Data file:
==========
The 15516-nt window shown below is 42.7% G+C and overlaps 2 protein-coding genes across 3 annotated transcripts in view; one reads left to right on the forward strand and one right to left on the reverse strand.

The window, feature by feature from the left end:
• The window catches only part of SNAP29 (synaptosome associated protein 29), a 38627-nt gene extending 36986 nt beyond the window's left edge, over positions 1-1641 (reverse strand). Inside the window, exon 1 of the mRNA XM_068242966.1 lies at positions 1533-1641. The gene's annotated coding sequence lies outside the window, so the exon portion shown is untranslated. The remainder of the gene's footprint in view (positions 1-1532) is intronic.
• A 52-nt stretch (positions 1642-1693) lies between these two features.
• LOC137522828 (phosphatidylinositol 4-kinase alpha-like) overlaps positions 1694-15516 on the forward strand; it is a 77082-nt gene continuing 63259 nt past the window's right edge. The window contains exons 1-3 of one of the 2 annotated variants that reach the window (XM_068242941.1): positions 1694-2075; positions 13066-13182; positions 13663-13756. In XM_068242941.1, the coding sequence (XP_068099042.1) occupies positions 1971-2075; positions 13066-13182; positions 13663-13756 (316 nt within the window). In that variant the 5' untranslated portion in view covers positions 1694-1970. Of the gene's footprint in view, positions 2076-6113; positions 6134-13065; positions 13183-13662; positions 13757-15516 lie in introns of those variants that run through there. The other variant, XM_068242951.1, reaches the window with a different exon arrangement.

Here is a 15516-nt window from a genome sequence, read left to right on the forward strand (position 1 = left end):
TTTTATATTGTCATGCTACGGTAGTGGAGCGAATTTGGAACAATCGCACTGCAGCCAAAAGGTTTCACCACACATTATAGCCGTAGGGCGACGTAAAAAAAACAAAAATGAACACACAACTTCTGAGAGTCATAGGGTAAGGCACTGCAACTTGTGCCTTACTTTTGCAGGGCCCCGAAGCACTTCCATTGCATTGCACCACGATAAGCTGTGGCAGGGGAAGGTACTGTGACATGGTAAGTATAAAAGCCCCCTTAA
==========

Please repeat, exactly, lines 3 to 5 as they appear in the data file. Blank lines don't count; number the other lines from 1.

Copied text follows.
• The window catches only part of SNAP29 (synaptosome associated protein 29), a 38627-nt gene extending 36986 nt beyond the window's left edge, over positions 1-1641 (reverse strand). Inside the window, exon 1 of the mRNA XM_068242966.1 lies at positions 1533-1641. The gene's annotated coding sequence lies outside the window, so the exon portion shown is untranslated. The remainder of the gene's footprint in view (positions 1-1532) is intronic.
• A 52-nt stretch (positions 1642-1693) lies between these two features.
• LOC137522828 (phosphatidylinositol 4-kinase alpha-like) overlaps positions 1694-15516 on the forward strand; it is a 77082-nt gene continuing 63259 nt past the window's right edge. The window contains exons 1-3 of one of the 2 annotated variants that reach the window (XM_068242941.1): positions 1694-2075; positions 13066-13182; positions 13663-13756. In XM_068242941.1, the coding sequence (XP_068099042.1) occupies positions 1971-2075; positions 13066-13182; positions 13663-13756 (316 nt within the window). In that variant the 5' untranslated portion in view covers positions 1694-1970. Of the gene's footprint in view, positions 2076-6113; positions 6134-13065; positions 13183-13662; positions 13757-15516 lie in introns of those variants that run through there. The other variant, XM_068242951.1, reaches the window with a different exon arrangement.